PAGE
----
For at least the last ten years, Pat Robertson has been a confounding, mystifying, and troublesome public figure for journalists to contend with. On the one hand, Robertson is given to such crazy talk so often and has been disowned by so many other evangelical leaders, that it’s hard to take him seriously as a representative of Christian conservatives. But on the other hand, he is the most well-known of evangelicals, did once stage a formidable bid for the presidency (coming in second in Iowa), and has a large megaphone through his Christian Broadcasting Network (reaching an estimated 900,000 people). Editors need to balance these two readings of Robertson anytime he says or does something with his usual flair for publicity.

Robertson’s endorsement yesterday of Rudy Giuliani was so out of left field that most of the articles about it today register the journalists’ own bewilderment at the news. But it also once again put these reporters and their editors in the odd position of having to gauge Robertson’s significance and relevance in order to figure out how big to play the story.

Predictably, most of them found a way to hedge. The New York Times provided the most telling example. Though the story made the front page, it was filled with caveats and qualifiers. My personal favorite was this one:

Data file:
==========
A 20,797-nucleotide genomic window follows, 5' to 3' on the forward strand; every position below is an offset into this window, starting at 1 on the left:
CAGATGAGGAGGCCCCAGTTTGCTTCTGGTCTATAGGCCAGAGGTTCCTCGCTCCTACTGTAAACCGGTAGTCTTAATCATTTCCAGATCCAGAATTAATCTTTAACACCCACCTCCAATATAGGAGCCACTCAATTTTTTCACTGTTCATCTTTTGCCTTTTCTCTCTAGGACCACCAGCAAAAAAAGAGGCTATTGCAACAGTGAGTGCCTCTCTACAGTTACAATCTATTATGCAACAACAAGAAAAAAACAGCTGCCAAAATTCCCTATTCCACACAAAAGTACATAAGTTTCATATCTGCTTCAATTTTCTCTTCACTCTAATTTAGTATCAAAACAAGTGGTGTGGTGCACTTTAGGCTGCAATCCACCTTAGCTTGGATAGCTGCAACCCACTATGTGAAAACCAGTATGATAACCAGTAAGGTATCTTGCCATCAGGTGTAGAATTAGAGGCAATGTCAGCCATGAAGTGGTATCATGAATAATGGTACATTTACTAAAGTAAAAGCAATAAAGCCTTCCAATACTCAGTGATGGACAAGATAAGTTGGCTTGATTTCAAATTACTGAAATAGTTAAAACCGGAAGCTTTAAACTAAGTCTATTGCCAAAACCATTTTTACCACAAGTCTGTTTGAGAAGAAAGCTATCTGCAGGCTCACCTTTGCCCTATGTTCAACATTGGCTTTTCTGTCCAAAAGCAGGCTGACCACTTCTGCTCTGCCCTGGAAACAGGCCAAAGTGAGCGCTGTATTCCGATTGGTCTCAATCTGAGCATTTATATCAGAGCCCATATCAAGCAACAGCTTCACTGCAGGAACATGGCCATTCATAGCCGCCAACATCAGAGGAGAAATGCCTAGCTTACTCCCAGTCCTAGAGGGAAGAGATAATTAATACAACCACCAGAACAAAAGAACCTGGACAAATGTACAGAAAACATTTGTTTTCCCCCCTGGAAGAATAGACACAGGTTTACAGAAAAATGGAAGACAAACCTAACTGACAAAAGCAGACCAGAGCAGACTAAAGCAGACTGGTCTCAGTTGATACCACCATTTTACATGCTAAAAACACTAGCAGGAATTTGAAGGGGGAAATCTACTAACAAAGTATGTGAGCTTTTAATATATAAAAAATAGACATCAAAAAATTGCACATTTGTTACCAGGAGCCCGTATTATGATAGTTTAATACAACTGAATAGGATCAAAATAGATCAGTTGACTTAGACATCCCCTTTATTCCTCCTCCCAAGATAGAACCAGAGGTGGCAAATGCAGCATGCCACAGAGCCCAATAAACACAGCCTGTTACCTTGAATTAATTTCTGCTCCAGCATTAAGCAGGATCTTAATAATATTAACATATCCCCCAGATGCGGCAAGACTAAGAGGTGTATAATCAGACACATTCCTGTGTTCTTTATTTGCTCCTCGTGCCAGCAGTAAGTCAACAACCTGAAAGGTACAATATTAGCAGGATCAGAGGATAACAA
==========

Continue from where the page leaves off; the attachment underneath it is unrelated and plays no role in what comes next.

Mr. Robertson’s habit in recent years of making public statements as a mouthpiece for God may have sapped some of the value of his endorsement.

Examining the coverage of evangelicals a few years ago, I found much resentment, among evangelicals themselves, that Robertson is allowed to speak for this diverse community in the mainstream media. I’m sure this resentment is still out there, especially given that the number of his gaffes and inappropriate statements have only increased. What most frustrated evangelical leaders I spoke to was that Robertson’s flamboyance distracted from any real examination of their religious beliefs and the range of opinion that exists in their community.

The story today made me wonder why, if there is so much evidence — in the body of the story itself - that points to Robertson’s diminishing power and influence among conservative Christians, was this news given such prominent placement? And are newspapers like the Times willing to take responsibility for sustaining the notion that Robertson is an important cultural bellwether, when he might actually be representative of only one constituency: the voices in his head?

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Gal Beckerman is a former staff writer at CJR.